When Harvard students are confronted with a problem, they go above and beyond to solve it—even if it’s just a game.

Several students have recently been struggling with sudoku number puzzles, so senior Inna I. Zakharevich ’06 wrote a computer program that solves them instead.

Sudoku is a number game based on a nine-by-nine grid. The object of the puzzle is to fill each column, row, and three-by-three square using the numbers one through nine only once.

Zakharevich’s program, featured on her website (www.people.harvard.edu/~zakharev), has two parts. The part that a user sees is a display of white boxes, controlled by a Common Gateway Interface (CGI) script, that organizes numbers in a sudoku grid. Another program, written in a computer language called Objective Categorical Abstract Machine Language (OCaml), does the actual number evaluation behind the scenes.

The user inputs numbers into the grid, and the program fills the remaining boxes with certain solutions. If a box might contain multiple number possibilities, then the program gives both possibilities, and it is up to the user to choose which one to input in the box before rerunning the program.

Zakharevich said she first encountered sudoku in a book that she purchased on a whim. After completing only two or three puzzles, however, she said they had already begun to lose their appeal. She recalls repeatedly following the same process to obtain answers.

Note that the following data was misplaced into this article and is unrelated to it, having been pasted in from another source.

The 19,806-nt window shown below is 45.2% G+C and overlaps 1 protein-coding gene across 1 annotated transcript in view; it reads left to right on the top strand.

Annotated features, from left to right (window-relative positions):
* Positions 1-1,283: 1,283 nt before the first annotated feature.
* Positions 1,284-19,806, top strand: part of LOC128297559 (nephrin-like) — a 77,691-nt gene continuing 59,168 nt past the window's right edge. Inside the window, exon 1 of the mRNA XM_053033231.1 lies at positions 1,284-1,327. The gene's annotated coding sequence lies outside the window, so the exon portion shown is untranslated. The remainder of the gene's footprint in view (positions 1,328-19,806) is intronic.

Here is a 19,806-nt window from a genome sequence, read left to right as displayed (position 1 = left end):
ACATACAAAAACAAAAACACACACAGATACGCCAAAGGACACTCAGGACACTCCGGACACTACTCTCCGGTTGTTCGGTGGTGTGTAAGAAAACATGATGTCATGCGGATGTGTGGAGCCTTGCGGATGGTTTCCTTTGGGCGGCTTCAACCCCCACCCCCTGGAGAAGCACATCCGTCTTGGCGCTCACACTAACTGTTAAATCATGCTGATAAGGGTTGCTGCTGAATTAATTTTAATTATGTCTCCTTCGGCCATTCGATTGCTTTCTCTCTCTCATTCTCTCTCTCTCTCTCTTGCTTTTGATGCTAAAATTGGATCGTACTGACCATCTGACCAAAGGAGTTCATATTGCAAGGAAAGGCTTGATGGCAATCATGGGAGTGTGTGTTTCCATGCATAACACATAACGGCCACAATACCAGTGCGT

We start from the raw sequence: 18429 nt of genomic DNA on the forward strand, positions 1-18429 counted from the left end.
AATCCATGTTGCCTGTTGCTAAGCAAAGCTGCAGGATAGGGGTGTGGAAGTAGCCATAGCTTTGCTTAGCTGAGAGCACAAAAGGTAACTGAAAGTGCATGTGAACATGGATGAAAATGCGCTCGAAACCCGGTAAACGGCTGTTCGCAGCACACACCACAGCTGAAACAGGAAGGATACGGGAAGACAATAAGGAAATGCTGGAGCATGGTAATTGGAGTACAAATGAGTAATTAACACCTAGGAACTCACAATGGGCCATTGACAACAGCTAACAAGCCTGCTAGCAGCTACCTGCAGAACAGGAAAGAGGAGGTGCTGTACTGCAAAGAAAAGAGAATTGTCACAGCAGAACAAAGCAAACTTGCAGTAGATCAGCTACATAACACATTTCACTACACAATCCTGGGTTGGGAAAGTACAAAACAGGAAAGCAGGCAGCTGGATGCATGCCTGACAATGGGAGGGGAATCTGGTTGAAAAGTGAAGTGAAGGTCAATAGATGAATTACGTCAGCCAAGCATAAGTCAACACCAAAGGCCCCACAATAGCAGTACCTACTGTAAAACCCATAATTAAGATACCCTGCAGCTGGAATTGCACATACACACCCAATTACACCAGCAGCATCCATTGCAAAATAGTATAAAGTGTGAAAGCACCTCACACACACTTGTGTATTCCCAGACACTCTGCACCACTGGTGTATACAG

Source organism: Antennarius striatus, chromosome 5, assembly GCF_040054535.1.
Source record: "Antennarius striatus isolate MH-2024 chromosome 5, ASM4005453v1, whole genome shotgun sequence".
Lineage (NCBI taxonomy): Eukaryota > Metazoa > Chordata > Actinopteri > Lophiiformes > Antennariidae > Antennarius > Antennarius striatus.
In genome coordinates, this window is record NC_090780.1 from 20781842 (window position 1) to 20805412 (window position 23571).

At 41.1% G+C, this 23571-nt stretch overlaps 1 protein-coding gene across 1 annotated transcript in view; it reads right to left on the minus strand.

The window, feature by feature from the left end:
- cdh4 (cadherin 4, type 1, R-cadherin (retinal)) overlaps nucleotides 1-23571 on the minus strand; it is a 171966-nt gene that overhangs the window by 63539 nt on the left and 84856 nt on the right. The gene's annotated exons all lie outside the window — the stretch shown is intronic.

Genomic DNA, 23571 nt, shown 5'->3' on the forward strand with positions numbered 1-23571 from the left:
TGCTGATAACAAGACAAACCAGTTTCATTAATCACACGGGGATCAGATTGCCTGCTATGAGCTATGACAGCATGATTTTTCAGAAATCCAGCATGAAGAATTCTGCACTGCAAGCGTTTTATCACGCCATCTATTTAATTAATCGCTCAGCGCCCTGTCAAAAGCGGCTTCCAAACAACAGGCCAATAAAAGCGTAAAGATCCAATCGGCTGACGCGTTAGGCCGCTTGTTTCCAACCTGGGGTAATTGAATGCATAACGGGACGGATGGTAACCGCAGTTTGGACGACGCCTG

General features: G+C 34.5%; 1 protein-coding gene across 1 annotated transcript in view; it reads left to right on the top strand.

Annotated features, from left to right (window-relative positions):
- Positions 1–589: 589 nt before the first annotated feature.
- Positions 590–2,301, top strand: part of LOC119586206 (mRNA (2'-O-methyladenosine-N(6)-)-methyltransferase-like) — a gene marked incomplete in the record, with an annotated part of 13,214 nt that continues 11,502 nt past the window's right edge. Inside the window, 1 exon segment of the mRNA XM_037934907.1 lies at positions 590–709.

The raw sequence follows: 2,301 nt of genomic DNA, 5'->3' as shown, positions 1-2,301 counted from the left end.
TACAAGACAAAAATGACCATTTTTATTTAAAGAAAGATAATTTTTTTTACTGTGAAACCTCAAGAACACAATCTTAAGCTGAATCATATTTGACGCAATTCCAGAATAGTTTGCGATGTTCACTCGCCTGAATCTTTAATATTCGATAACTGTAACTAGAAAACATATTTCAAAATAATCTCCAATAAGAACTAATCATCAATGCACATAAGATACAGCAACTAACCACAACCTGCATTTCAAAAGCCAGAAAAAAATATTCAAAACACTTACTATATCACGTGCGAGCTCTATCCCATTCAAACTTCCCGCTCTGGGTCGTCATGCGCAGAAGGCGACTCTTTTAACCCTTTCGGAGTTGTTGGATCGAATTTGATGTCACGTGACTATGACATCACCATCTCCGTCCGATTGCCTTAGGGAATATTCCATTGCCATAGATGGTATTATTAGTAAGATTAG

“I thought, ‘This is silly. I’m doing this algorithmic thing that a computer could do,’” said Zakharevich. “And then, I wondered, ‘Why not write a computer program to do it?’”

The number-evaluation program initially associates each space in the grid with every number possibility from 1 to 9. When the user inputs numbers, possibilities are removed depending on where the numbers are placed. The program then applies a series of rules that yield a grid of solutions, Zakharevich explained.

Zakharevich said she completed the entire program in one night, without assistance from anyone. She originally estimated that the program would only take her an hour to complete, but it ultimately took seven.

She recalled most of the time being spent not on the number-evaluation component itself but on manipulating the CGI script which controls the sudoku display, making it more user-friendly.

“I was up till like nine in the morning,” she recalled, laughing. “It was probably not a good idea.”

Zakharevich is currently a Mathematics concentrator in the midst of writing her thesis. Once a joint math and computer science (C.S.) concentrator, she said she dropped C.S. because she could not find a suitable thesis topic. She said she had taken some programming-intensive courses at Harvard, and had also done a little programming in high school.

“I had significantly less experience than most people who are serious about computer science, but significantly more experience than those are aren’t serious about computer science,” she said as she smiled. “But this was a for-fun project.”

In addition to computer programming, Zakharevich has a host of other interests, including reading, playing Frisbee, and most notably, knitting. On her website, she also maintains a knitting blog and a list of her favorite quotes.